Johnny Marr @ Enmore Theatre – 20 July, 2015


If you’re an Australian Smiths fan, it’s been a bumper couple of months; first, there was Morrissey’s four-night stand at the Sydney Opera House as part of Vivid and now Johnny Marr’s hit town as a solo act for the second time in two years.

Best known throughout his post-Smiths career as a journeyman guitar-slinger, Marr’s emergence as a solo artist in recent years has possibly been the last thing many would have expected.

However, here he is, having released two albums in the same amount of years – 2013’s The Messenger and 2014’s Playland – playing with an energy that many musicians half his age fail to muster.

The solo material owes much to the spikey, frenetic new wave of bands like the Buzzcocks, Talking Heads and Blondie. These influences further come to the fore when presented live, especially on ‘The Right Thing Right’ and ‘Generate! Generate!’. The band’s aesthetic also owes much to the same era.

‘Easy Money’ is driven by a super- catchy riff while delivering an acerbic critique of capitalism. Showing he is ever the versatile songsmith, Marr shifts out of a string of punchy numbers into the plaintive, spacey ‘New Town Velocity’.

Smiths classic ‘Panic’ and it’s much-loved ‘hang the DJ’ chant arrives early in the set. It sits well with the punchy solo tracks that book end it.

It’s interesting to hear Marr sing tracks like ‘The Headmaster Ritual’ and ‘Bigmouth Strikes Again’, the lyrics of which seem so associated with Morrissey’s sharp, caustic mind that it’s near-impossible to believe anyone else singing them. However, whereas Morrissey often veers very close to the region of self-parody, Marr delivers them with an air of steadfast defiance.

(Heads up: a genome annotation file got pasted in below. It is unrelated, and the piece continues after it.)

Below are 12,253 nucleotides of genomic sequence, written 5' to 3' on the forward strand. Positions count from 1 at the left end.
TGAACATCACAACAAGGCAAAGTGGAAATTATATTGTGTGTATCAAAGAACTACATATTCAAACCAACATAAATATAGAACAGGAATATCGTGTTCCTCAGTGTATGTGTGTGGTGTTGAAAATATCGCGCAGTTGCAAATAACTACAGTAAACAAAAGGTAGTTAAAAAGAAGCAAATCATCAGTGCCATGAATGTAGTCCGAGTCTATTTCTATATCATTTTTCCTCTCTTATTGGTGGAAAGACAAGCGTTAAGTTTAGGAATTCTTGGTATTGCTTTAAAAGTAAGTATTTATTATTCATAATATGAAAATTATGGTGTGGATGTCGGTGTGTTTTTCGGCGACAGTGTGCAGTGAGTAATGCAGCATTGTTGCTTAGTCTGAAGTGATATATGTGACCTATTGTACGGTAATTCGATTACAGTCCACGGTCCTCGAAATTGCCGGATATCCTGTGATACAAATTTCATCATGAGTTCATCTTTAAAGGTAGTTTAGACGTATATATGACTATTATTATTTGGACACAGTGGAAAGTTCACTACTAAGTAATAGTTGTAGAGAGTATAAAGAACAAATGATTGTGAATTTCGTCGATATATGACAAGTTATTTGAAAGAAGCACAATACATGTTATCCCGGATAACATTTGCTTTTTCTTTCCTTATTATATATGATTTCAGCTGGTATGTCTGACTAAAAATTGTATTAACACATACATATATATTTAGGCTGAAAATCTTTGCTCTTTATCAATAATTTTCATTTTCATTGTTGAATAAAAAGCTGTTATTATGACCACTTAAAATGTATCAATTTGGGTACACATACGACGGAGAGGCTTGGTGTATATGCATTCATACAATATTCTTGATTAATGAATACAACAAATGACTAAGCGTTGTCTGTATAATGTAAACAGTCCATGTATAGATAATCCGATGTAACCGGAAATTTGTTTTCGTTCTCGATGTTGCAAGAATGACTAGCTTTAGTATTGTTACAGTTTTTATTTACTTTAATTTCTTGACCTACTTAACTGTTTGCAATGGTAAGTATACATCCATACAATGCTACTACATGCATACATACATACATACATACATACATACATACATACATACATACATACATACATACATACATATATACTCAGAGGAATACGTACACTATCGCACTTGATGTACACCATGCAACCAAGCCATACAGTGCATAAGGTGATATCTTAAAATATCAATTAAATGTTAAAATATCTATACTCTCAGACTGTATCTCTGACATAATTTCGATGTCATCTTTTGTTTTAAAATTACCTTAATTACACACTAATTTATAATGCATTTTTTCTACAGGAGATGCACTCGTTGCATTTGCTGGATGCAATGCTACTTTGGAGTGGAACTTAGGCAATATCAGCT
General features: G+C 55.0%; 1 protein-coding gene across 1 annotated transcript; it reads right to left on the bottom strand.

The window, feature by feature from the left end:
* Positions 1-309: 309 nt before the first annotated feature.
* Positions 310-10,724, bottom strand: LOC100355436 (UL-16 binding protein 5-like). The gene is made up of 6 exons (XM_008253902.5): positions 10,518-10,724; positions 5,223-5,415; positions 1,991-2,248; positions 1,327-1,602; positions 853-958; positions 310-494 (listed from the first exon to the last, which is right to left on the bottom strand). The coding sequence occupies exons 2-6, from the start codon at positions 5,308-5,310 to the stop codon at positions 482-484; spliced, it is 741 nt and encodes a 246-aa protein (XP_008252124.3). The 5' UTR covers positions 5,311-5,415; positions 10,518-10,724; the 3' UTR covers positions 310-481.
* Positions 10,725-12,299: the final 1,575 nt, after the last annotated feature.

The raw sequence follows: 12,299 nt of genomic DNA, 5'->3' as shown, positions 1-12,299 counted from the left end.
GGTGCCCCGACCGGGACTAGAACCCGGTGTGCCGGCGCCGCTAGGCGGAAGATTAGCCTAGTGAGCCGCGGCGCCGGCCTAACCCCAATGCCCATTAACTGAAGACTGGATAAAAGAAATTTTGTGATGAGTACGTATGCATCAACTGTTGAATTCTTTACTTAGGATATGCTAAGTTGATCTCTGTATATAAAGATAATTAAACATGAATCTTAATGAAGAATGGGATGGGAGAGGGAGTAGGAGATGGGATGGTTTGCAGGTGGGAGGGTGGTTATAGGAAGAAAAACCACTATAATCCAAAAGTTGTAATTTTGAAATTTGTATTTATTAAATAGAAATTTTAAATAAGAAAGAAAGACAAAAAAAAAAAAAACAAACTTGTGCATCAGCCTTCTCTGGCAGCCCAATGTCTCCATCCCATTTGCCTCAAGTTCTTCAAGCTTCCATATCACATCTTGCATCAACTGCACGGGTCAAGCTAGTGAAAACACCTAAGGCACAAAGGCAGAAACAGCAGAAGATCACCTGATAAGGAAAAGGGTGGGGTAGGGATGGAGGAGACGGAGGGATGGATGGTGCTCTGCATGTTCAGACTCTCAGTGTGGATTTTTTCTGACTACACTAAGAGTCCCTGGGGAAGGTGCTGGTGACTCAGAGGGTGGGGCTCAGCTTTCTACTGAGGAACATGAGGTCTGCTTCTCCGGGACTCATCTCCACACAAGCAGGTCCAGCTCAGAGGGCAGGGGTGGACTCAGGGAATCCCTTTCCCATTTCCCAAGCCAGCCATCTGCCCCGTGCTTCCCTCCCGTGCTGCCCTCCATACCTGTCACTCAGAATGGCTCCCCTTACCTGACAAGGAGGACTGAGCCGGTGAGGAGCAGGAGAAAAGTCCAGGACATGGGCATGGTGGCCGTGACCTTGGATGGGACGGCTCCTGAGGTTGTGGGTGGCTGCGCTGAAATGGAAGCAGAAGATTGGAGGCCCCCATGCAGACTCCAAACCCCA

The pulsating disco of ‘Getting Away With it’ by Electronic (another of Marr’s great collaborations, teaming with New Order’s Bernard Sumner) finds the Enmore bathed in mirror-ball light. ‘There Is A Light That Never Goes Out’ closes out the main set, with Marr and audience loudly celebrating the concept of togetherness in death.

The beautifully melancholic ‘Please, Please, Please Let Me Get What I Want’ opens the encore, followed by another burst of pop punk in the form of ‘Dynamo’.

Marr’s reading of Depeche Mode’s ‘I Feel You’, released as a seven inch for Record Store Day this year, feels even sleazier and primal when performed live. Its darkness makes a great segue into ‘How Soon Is Now?’. Forever an anthem for the alienated, the loners and the others, even when hearing it surrounded by hundreds of people, it has the power to hit home hard. It’s only right that it’s the last song of the night.

While some will forever be hoping for a Smiths reunion that is unlikely to ever come, fans should be grateful that the band’s two main protagonists are still channelling their various eccentricities into the music they make. Having spent most of the last 25 years vehemently trying to avoid being pinned down to his past, Marr now seems comfortable enough to include songs from his former group in with his current incarnation without it feeling like a great weight is holding him (and the audience) back from the possibilities of the future.

As he ever was, Johnny Marr’s someone that works on his own terms and that’s what makes this show so enjoyable.